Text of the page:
? The Stock and Bond Divide (w/Michael Purves) | Stock Trade Ideas

Welcome to trade ideas. I’m Alex Rosenberg here with Michael Purvis of tolbukhin Capital Advisors, and before we get into everything we’re gonna talk about today. What’s a what’s a tall Bakken I tell you Thank you for asking. Thank you for having me back Alex. So yeah tall bakit is the name of my new firm It’s an obscure Swedish phrase referring to sort of a knoll with with with large Pine trees on it. Actually. It’s a slightly obscure reference But when I’m fond of as you know, I’ve been you know for the last several years. I’ve been we at whedon company broker-dealer The way the sell-side is changing is that it’s it’s really kind of bifurcated. There is either trade execution over here if you will Which is increasingly favoring large scale heavy technology or there’s just content right and there’s a there’s an unbundling of of how you know content and Trade execution is happening And so for me just looking prospectively looking at some of the trends in Europe was myth it and so forth it just made it was eminently clear that just going to a Pure content model that where the we’re clients institutional clients are just paying a monthly or quarterly fee for High-quality advice and let’s get some of that advice here Last time you were on was in June you talked about this Divergence between what the bond market and what the equity market seemed to be looking at you said it was almost like they were looking At two different sets of economic data with the bond market looking for much slower growth maybe even recession equity markets much a lot more sanguine and A lots happened this week. We’ve gotten the Fed statement. We got powell talking about how its insurance cut We got another tweet about tariffs from the president and then today friday we got a jobs number that you know pretty good overall pretty Substantial wage growth that at least so given all that who’s who has the upper hand who’s winning this fight between stocks and bonds? I think one of this enduring things is this sort of Enduring gulf between the the bond market when I say the bond market bugging me about the Treasury market On the one hand and then the equity market and I’ll put the credit with that as well You know high-yield investment grade credit over here, right and you ask me who’s winning? Well in a sense I guess they’re both winning because the S&P is up twenty percent year-to-date and if you went long Treasuries, you’ve been doing great but within that sort of both or winning condition the question is is what what is the story between this two because still okay, a Powell gave us 25 basis points and and It would seem to be a little bit more of a nudge that hey we’re not at the we’re not starting a cut a cutting cycle but You know, we could easily do more than just this one cut, right so sort of between those two areas Trying to thread a few different needles which was you know quite candidly You know for all the criticism that Powell gets he has a very hard job when on the one hand There’s an enormous gulf between where? the rates markets the bond market the treasury markets decided to go over the last several months on the one hand and where his Economic forecasts are which are pretty much by the way right aligned with Wall Street consensus forecast as well in most other Institutional forecasts whether it’s IMF or world bankers so forth right there, you know, there’s variances But they’re usually marked by 10 or 20 basis points in terms of 2020 GDP and inflation Right and then on the other hand Powless all has to fight this battle in a sense with the white house, right? Because sure enough, you know right after the powell came on wednesday There was you know trump was out there commenting that hey, you know, look he’s not playing ball here Right and this morning larry cudlow was in the media discussing how look you know? We’ve had highly restrictive monetary policy for the last two years There so, you know, he doesn’t have an easy job, right he’s fighting a war on two fronts the white house and the markets and with a with a huge gap between between that I think it’s how this gap gets resolved is a gonna require a lot of Finesse from powell right finesse that he’d a lot of people would say you hasn’t actually mastered yet there but frankly, you know, you could have the most articulate and nuanced Fed, share ever in this role It’s a hard job to sort of navigate that right because on the one hand if he does say he doesn’t give us a cut in September because the economic data is strong and The bond market is still Heavily bullish rates meaning they’re expecting yields to be lower for longer Across the curve. Well, that’s almost You know, like giving a rate hike in a sense to the markets in terms of it’s jarring and therefore he drives up the VIX and he’s and he’s gonna Put you know a little bit more financial stress and it’s a little bit circular, right? Because then of course financial stress is one reason for him to to to cut right so it’s a very difficult condition There and I think there’s another dimension of this whole REITs rally here, which is really important I’ve touched on it in June, but I think it’s worth talking about again, which is that the global rates market Has been one that’s been even more extreme, of course, right? And Look at the bond market where 10-year bonds are, you know minus 40 basis points. They keep somehow making fresh lows No, we can debate the economic rationale of buying a bone with a for 10 years with a negative 40 point yield on it But nonetheless that’s where the markets are are actually pricing that particular security, right? so One of the things that I think is a real conundrum for Powell is that he’s talking about the rest of world issues rest of world weakness The eurozone China and so forth as being this principle Rationale for the insurance cut. We just got our for and effectively for any dovish policy we get prospectively But my question would to Powell would be but sure but a lot of that stuff is already Reflected in these foreign bond markets, right? So what buns are crazy low? That’s reflecting real bad real persistently weak economic condition and Germany and Europe and so forth and Those bund yields have been dragging down our Treasury yields with it right now. Clearly there’s a the Treasury market the Euro dollars market the Fed Funds markets are very focused on What Powell’s policies going to be with respect the Fed Funds rate nonetheless? The correlation between the buns and the 10-year Treasury yields has been spiking Hugely, as both fields came lower together, right? You know, there’s always some correlation, but the correlation got really really strong here. So play out a scenario into later this summer or fall Where you know it sounds hard to imagine right now, but what if there’s a big economic? Uptick in some of the eurozone data what if those bond yields? Start climbing back to zero or up to positive 10 20 30 basis points where they were For a lot of the last several years, even though the euro zone data never got that great right in 2017 It was ticking up but it it never really got back up but still from minus 40 60 basis points is a scenario You have to consider and given how strong the correlation has been with rates coming down together Is that going to lift that certainly at least the ten-year back up and also not only re steep and our Treasury yield curves? but also sort of throat yet another monkey wrench into how Powell is processing all this data and all this market data Economic data and the market data. So if it seems like the bond market and the stock market are looking at different things Perhaps is because they are maybe maybe earnings and the economy in the u.s Is strong enough for for equities to remain bid while the bond market, you know? That’s a pool of investors were thinking do I want to buy US Treasuries, or do I want to buy bonds at negative rates? So I guess if you’re thinking about the chance of improving economic data in Europe Leading those rates to go higher obviously negative for the bond mark in the US as well I guess how correlated do you think that global economic data is especially we’re in a world with with you know deep increasing trade tensions increasing divergences between the political outcomes I mean just look at brexit in and all the other things that are happening in Europe that are not necessarily related to What factories are producing in the US I guess? Know, how does that? Correlation play into that market correlate. Yeah It’s a great question and thank you for asking it but you know look the stock answer about the US is that we’re relatively Insulated relative to certainly economies like China the eurozone and so forth that it’s just we’re a lot more self-sufficient and That’s true. Having said that if you look talk about the US equity complex, that is not insular, right? I mean that is if you You know for discussions, they just pretend the SP is one giant company, correct? It’s a global multinational company where nearly 50 percent of its revenues come from overseas Therefore right. So even if our economy is more like 25 for some the SPS more closer to 50 percent, right? So there’s a doctor you know when you talk about the US economy and you talk about the US stock market you have to first start with the you know appreciating That difference there. The other thing you were touching on is is that is that these? They’re this economic correlation across countries and and look clearly the US has been the performance story Relative to the rest of the world still is that’s sort of saying on the face of it that there’s correlations are relatively weak but there’s also things that kind of you know tend to tend to lag the correlations have been remarkably strong between Eurozone particularly a lot of the German manufacturing data and a lot of the Chinese Economic data, right those correlations pretend to be really stickier and stickier So in the midst of this this global situation where stocks and bonds are maybe looking at different things, of course You know all part of the global economy as we discussed Where is the greatest pain trade do you think is it in stocks is and bonds and you know Or is it in some other asset and which way does that go? It’s hard to figure out how people are you know, when so many people are looking at different things It’s not like everyone’s on one side of the boat necessarily, you know That is a great question like you several minutes ago You asked me like so who’s winning bonds or? Equities and I said both I would say though in terms of where the pain trade is and I think that’s a really good question a way to sort of frame this discussion Where’s where’s the asymmetric risk to the downside and I would say Candidly, and it’s a tough call to make given how strong this bond market rally has been right but to my mind I think There’s still a very good case for rates in the United States to be going higher here, right? We talked about some of those Scenarios where what if the euro zone data gets better? But if the China stimulus starts taking hold in that ricochets into the euro zone data and that lifts Yields higher that will be exported into our market over here and then you’ll see you know it quick rise up higher here and I’d very least there’s a lot of sentiment pulled up on that whole Treasury notion right that you know, 10-year yields are going to 1% and all that and some people were even saying 0% I’m not quite convinced That’s that’s the case and then when you talk about where are people how are people positioned, right? well Look at the euro dollars positioning, right? If you look at the net speculative positioning relative to the total open interest there at seven-year highs, right? I mean, I mean basically post great financial highs So basically in the money markets everyone and their grandmother seems to be long euro dollars right now that to me is a risk factor That that people are heavily on one side of the boat equities on the other hand We’ve had you know, year-to-date rally 20% We came off those December lows, you know was supposed to be this Oh my god, you know we’re gonna be you know There was part of that whole like we have trade and we’re gonna Powell is gonna hike us into a recession, right? And When we had that, you know, we’ve had a really solid risk rally here But I’m not convinced that it took everyone with it, right? I don’t see a lot of sentiment gauges that are where we’re like, oh my god, like, you know It’s not like every taxi driver sort of screaming about like, you know, you get long Amazon right that condition. I don’t see it Either in the retail space or the institutional space right now. I think there’s a partly because of this bond market bid There’s a healthy skepticism about oh my god. Well, geez, you know, do I really want to play here? do Be buying the market 20% of year today when the bond market is sort of seems to be telling me is there’s a recession in 2020 so I don’t think you know, there’s I think a lot of large-scale allocators have been De-risked equities Last year thinking it was sort of topped the eighth-inning of this economic cycle and a lot of some of them have come back in like the Norwegian self the sovereign wealth fund was Public about you know buying that dip on late December, right which obviously wasn’t brilliant rate But I don’t know how many of them are there. I think there’s a lot of people that are still being very careful with with risk right now Which means that there’s room for the market to rally further or at least that if it does sell-off that maybe perhaps then those guys will come back in and And be dip buyers So I think right now my landscape is is that is that if there’s asymmetric risk to the downside? it’s more in the bond market than there is in the equity market I think people are really gonna appreciate this perspective because we’ve had a lot of people Come on, real vision to beyond what it sounded like is the consensus side of the trade, you know John Burbank coming on talking about buying call options on Eurodollar futures for instance, which is you know, Sort of his way play this potential Recession lower rates even going down to negative raise potentially outlook. So it’s it’s first of all really great to hear the other side I think this is really useful just from from a high level if you were to advise anything tactical to kind of play off of this this allocation that and this idea that people are playing for these lower rates that if David turns around especially in Europe. It could really turn the other way fast. How would you think about that tactic? Well, I think look if you’re using ETFs just simply speaking You can look at the TLT and shorting that or buying puts on the TLT would be sort of an obvious way of rates going higher in the United States play I think I think with in equities I think if rates do go higher or utilities have been extraordinarily Aggressively bid right just like euro dollars have been aggressively dead. It’s sort of effectively the same trade Those have a lot of torque to the downside if rates do in fact break They’re getting long banks would probably play as you know, if particularly at the backend Increases higher and and that you see those yield curves, you know ranging a little bit more dynamically to the upside. Very good Well, Michael, thank you for sharing this contrarian perspective I think the way you look at the world and make sense of the way acids are correlated and the way Economies make sense together. It’s gonna be really useful for folks. So Michael, thank you so much for joining us, Biba So Michael fears bonds may be overbought and specifically he thinks the potential for an uptick in global economic data Could drive Treasury yields higher in bond prices lower He recommends playing the set up with put options on the TLT That was Michael Purvis of tall Bakken Capital Advisors into real visions. I’m out with You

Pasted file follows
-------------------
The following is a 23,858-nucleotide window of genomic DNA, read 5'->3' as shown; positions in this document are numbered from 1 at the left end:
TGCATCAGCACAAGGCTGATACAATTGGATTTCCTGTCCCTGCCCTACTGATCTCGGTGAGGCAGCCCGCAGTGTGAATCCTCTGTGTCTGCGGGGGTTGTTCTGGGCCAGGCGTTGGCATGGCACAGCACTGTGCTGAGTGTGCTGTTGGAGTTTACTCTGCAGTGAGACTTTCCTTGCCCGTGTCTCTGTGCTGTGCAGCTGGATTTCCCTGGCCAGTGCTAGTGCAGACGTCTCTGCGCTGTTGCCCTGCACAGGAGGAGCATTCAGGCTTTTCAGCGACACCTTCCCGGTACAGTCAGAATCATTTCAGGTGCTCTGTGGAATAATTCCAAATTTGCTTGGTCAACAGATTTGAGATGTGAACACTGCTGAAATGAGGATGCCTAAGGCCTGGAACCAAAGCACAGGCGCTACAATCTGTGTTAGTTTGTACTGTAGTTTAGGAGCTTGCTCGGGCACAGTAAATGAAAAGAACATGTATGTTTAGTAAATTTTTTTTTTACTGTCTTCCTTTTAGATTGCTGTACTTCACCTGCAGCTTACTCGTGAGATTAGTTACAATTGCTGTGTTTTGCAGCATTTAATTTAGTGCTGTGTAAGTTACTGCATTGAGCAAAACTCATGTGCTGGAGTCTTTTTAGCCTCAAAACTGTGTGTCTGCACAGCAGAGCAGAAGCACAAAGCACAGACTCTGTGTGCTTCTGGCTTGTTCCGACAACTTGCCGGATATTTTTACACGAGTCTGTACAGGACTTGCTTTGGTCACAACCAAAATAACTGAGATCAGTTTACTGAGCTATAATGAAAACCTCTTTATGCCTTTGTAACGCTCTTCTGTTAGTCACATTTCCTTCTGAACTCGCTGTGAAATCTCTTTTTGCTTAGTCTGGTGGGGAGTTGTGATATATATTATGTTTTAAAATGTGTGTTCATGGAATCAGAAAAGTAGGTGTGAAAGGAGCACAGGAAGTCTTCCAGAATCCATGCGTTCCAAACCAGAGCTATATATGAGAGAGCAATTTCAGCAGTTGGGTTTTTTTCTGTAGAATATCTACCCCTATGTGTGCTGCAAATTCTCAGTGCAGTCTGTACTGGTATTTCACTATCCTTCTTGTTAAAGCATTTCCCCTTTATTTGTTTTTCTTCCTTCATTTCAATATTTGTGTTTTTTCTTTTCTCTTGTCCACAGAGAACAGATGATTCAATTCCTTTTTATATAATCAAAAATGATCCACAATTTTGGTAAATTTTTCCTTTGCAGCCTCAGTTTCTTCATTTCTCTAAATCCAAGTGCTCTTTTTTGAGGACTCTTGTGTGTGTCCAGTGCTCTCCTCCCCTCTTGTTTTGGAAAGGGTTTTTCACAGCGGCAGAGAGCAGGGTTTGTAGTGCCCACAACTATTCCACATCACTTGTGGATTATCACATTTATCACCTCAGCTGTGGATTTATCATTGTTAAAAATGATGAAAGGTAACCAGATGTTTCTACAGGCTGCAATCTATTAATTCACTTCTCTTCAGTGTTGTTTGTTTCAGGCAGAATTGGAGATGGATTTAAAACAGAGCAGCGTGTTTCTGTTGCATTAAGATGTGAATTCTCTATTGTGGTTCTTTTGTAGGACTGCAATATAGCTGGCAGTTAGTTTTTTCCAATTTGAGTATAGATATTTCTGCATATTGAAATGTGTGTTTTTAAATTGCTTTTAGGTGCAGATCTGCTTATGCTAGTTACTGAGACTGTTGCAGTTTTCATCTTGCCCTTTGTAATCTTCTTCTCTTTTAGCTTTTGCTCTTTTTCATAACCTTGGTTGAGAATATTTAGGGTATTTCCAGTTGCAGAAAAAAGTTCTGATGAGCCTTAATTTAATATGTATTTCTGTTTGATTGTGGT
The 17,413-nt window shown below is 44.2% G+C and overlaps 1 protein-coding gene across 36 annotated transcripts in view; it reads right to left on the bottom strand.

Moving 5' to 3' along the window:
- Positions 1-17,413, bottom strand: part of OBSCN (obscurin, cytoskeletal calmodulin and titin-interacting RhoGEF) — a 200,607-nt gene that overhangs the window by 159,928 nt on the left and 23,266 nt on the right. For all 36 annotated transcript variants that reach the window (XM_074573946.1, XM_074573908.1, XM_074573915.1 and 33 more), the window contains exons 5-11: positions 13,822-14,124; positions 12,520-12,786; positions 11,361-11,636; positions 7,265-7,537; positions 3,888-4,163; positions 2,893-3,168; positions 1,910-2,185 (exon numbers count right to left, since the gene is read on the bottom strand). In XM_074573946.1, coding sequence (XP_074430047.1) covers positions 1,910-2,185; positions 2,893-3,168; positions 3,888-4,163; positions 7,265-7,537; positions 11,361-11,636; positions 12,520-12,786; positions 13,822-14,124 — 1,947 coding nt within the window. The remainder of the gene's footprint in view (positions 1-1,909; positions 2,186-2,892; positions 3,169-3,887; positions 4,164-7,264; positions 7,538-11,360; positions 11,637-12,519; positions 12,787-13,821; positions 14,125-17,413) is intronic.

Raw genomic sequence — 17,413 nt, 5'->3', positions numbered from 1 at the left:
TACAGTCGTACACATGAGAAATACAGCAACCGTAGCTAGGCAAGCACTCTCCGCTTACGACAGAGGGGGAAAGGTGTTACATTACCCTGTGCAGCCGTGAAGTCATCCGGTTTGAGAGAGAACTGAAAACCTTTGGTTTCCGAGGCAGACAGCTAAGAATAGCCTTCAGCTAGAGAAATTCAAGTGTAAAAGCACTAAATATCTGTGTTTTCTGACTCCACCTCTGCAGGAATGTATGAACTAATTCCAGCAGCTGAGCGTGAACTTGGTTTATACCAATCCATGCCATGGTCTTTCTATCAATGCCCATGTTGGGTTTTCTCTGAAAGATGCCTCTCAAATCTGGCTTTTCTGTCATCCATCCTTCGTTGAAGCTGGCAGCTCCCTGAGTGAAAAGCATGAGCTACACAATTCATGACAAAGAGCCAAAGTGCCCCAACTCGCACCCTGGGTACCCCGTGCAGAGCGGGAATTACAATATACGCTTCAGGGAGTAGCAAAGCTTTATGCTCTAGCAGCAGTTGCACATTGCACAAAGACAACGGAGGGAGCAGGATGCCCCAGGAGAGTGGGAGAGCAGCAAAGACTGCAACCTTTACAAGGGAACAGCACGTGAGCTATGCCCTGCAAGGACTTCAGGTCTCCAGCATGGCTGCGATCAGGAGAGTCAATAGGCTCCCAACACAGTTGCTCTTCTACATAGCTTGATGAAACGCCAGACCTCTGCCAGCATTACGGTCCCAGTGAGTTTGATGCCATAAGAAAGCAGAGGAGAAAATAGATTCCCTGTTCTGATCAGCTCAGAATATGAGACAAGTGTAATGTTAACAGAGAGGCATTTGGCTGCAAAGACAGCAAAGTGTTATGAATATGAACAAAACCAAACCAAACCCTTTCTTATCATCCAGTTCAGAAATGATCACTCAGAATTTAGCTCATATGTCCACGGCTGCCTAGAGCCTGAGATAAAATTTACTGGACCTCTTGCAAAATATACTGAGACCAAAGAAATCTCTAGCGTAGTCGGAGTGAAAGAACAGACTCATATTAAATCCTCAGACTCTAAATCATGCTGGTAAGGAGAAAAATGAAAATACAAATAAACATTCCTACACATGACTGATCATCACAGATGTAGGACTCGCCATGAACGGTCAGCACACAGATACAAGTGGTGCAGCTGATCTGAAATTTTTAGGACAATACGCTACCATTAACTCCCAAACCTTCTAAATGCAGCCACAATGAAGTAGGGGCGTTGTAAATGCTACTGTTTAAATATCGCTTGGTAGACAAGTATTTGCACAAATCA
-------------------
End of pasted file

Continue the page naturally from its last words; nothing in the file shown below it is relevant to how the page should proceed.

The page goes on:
15 thoughts on “? The Stock and Bond Divide (w/Michael Purves) | Stock Trade Ideas”

  1. Stronger currencies for greater import / export trade and increased money velocity with greater purchasing power

  2. I think they should just peg the interest rates across the curve to whatever we decide (like 1% for 1year, 2% for 5 yr, 3% for 10 yr) and then deal with the inflation/deflation issue through fiscal and tax policies. This up and down of interest rates just gives a bunch of money to the rich people who play the system (buy bonds late cycle knowing they're going back down). I've seen research that shows the interest rate increases are not helping control inflation anyway (it just creates bubbles and excessive risk in shadow banking/money markets). They'll do more QE to try to keep the bubbles inflated.

  3. Clearly the bond yield is giving the wrong signal because it's artificially suppressed by Central Banks. Fiat is the clear loser, which is why Gold, equities and cryptos should be where capital should be deployed.

  4. Looks to me private inv getting out of stocks. Stock buybacks are high. Central bank needs to go 0 interest rates. So long bonds. Fed will buy them

  5. We don't need no stinkin' upticks. I shorted long treasuries post-FOMC meeting just to be ornery. Bring on the good (fake?) economic news. I'm not smart or rich. Just ornery. Right? No, don't tell me.

  6. Does the cleanest dirty shirt becomes Europe meme center around city of London desire ? Negative real American rates allows currency to be created with Treasury getting a kickback and corporations can issue stock and the federal reserve gets the banks off the TIT? Playing drummer on the titanic was a great gig?